1. Finish up the immediate updates to your new home.

2. Put up shower curtains at your new home and stock the bathroom with towels and soap so you can have a hot shower after a long day of moving. Have paper plates, disposable cups, paper towels and cleaning supplies at your new home so you don’t have to search for them the day of the move.

3. Pack a bag of essentials for each family member: medicines, toiletries and a change of clothes. Keep these handy so you’ll have everything you need for your first night in your new home without digging through boxes.

4. Nearly done packing!

More Packing Tips

—Take pictures of your electronic hookups so you have a guide to use when you get to your new home.

—Slip your hanging clothes into garbage bags while they’re still on the hanger. Simply transport them to your new closet and remove the bag.

Final Phase: Moving Day

1. All your prior hard work should make this day a simple matter of moving your things from one location to another. Make things even easier by having a friend watch your kids and/or pets so you can focus on the task at hand.

2. If you’re relying on volunteers to help you move, organize your teams in shifts so one group of friends helps you move out while the other helps you move in. That way no one has to give up a full day, and you get all the help you need.

Professional Movers Can Do the Heavy Lifting

If your budget allows, consider hiring professional movers who will take on much of the physical stress of packing and transporting your belongings. Remember, it’s your responsibility to keep things organized.

Look for companies that have a reputation for good customer service. Be sure you understand your responsibilities so you don’t end up paying more than you expect.

A Small Price to Pay for a Great New Home

Don’t let the task of moving keep you from finding a new home you and your family can enjoy. Take your time, think ahead, and keep your sense of humor!

If you think you’re ready to start shopping for a new home, we can put you in touch with a high-energy, high-octane real estate agent Dave recommends to help you make the home-buying process as smooth as your move.

How Much Does That House Project Really Cost?

Imagine you are house hunting. You find the perfect home-except for one thing. Maybe it’s hardwood floors. Knowing how much would it cost to replace the carpet with hardwoods could make a difference to your bottom line.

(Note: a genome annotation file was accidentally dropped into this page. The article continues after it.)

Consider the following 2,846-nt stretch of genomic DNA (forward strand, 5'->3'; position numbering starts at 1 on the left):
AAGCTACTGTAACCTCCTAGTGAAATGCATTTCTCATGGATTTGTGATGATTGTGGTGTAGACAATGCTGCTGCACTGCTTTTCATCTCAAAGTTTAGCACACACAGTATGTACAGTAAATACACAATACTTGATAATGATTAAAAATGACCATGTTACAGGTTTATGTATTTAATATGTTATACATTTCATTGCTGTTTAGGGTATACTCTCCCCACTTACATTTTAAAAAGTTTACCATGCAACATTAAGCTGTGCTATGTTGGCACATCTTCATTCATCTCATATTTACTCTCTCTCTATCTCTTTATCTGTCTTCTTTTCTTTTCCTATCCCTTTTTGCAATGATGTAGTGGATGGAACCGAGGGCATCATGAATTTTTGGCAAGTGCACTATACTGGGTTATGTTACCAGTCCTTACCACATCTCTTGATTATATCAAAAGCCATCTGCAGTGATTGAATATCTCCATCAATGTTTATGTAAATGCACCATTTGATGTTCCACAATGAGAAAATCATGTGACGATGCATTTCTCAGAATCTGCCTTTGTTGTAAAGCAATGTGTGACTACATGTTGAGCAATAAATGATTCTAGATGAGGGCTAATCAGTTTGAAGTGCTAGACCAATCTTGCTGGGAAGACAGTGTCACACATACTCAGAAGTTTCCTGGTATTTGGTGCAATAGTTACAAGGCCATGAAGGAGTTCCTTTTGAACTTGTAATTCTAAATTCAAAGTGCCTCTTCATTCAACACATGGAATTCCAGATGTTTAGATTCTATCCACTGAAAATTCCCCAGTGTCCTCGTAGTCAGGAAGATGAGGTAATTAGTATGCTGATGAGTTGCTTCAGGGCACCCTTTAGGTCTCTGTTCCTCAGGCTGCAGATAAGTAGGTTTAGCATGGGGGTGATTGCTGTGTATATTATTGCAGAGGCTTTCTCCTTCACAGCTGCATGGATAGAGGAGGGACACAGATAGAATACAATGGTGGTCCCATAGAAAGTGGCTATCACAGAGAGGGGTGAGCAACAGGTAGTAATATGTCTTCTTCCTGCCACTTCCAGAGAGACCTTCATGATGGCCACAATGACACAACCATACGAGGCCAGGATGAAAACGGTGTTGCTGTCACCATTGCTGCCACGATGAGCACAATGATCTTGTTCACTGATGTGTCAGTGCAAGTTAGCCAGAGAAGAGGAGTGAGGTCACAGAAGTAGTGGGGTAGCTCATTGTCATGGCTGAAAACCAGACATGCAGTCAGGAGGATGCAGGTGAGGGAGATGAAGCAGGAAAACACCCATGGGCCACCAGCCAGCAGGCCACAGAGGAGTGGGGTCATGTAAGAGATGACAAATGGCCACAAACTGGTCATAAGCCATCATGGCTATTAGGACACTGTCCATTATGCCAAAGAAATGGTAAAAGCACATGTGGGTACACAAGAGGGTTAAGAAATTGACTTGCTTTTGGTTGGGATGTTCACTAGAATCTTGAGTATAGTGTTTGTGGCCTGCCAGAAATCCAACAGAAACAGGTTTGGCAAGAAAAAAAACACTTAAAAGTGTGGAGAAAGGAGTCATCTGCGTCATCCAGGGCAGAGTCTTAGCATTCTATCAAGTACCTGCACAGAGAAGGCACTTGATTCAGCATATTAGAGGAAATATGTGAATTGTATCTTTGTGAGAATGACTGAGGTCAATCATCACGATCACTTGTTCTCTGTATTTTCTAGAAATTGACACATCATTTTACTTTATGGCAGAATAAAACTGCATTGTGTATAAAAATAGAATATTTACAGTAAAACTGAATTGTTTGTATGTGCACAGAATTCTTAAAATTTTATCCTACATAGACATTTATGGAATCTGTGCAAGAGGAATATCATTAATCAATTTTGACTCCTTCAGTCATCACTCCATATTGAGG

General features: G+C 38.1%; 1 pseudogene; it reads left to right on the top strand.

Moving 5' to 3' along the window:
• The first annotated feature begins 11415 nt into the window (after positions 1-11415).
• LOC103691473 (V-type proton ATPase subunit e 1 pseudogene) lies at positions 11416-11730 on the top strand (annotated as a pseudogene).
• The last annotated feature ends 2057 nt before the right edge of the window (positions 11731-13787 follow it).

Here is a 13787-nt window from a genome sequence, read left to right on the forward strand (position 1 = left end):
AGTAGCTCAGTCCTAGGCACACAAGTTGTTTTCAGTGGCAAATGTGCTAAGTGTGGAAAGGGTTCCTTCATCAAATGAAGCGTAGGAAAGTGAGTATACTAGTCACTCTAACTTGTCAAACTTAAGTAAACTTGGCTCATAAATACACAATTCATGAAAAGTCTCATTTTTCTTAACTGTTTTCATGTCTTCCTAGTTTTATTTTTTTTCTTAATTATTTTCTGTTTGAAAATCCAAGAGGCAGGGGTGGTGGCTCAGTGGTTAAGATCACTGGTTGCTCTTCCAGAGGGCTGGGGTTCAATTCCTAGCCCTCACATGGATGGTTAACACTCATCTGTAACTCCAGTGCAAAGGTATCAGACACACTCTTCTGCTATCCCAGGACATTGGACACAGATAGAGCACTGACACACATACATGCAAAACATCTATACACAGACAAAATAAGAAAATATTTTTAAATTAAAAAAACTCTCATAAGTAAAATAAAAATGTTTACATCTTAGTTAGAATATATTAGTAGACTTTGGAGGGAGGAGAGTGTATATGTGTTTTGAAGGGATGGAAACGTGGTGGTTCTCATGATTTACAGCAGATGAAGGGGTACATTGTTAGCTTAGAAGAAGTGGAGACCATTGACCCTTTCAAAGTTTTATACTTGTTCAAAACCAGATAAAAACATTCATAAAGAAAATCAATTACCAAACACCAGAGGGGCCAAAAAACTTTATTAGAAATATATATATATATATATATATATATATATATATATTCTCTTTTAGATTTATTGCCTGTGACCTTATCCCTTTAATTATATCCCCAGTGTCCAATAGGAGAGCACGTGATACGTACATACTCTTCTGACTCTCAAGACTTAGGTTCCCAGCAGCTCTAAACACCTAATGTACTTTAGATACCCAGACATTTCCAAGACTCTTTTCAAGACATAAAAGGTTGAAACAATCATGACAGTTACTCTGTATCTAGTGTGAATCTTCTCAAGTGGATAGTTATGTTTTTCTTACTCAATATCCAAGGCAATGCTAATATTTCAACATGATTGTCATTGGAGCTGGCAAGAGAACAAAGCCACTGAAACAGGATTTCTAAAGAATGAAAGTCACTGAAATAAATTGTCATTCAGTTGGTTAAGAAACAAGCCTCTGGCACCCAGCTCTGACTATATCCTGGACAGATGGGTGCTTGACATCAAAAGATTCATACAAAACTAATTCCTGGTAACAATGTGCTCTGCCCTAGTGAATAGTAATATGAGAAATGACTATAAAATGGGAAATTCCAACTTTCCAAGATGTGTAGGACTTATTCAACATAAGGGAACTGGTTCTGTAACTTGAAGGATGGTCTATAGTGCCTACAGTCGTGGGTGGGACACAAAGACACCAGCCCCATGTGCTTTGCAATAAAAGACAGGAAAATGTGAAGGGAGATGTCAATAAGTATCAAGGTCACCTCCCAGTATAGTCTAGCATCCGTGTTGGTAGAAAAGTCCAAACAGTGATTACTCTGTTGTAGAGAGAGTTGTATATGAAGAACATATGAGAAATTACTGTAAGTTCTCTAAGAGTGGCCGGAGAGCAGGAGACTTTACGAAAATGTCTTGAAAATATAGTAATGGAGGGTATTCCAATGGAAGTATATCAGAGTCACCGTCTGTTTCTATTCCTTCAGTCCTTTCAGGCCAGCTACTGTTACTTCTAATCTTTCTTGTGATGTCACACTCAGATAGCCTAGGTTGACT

New online resources are available to help home buyers decide if a repair or renovation is within their budget and home sellers determine whether they should invest in fix ups prior to listing their home for sale. We recently read about two new sites in an article

For example, HomeAdvisor’s True Cost Guide can provide visitors with an idea of what they can expect to pay for projects in their area.

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At the site, users plug in the project they want to complete, along with their ZIP code. The tool then will list the average cost of the home improvement project or repair in their area based on what others have paid. You can see a breakdown of cost estimates from the low to high end as well as average. The site offers a searchable database to gather estimates for more than 300 types of home projects and repairs, whether your buyer wants to find the average cost of remodeling a bathroom, painting the home’s exterior, installing new windows or countertops, or more.

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Another cost estimating site, called Fixr, also offers estimates on various home improvement and remodeling projects — just plug in the project and find estimated costs as well as get access to a list of contractors in your area. The site also features cost guides to give you an overview of the price of tackling projects like kitchen and basement remodels as well as the costs of repairing siding, installing new windows, adding a porch or swimming pool, and more.

Happy Independence Day!

Independence Day, commonly known as the Fourth of July, is a federal holiday in the United States commemorating the adoption of the Declaration of Independence on July 4, 1776. As we enjoy our holiday, it is important to remember what Independence Day is all about.

During the American Revolution, the legal separation of the Thirteen Colonies from Great Britain occurred on July 2, 1776, when the Second Continental Congress voted to approve a resolution of independence declaring the United States independent from Great Britain. After voting for independence, Congress turned its attention to the Declaration of Independence, a statement explaining this decision, which had been prepared by a Committee of Five, with Thomas Jefferson as its principal author. Congress debated and revised the wording of the Declaration, finally approving it on July 4. From the outset, Americans celebrated independence on July 4, the date shown on the much-publicized Declaration of Independence, rather than on July 2, the date the resolution of independence was approved in a closed session of Congress.

In a remarkable coincidence, both John Adams and Thomas Jefferson, the only signers of the Declaration of Independence later to serve as Presidents of the United States, died on the same day: July 4, 1826, which was the 50th anniversary of the Declaration. Although not a signer of the Declaration of Independence, but another Founding Father who became a President, James Monroe, died on July 4, 1831, thus becoming the third President in a row who died on this memorable day. Calvin Coolidge, the 30th President, was born on July 4, 1872, and, so far, is the only President to have been born on Independence Day.

We wish you and your loved ones a safe and Happy Independence Day!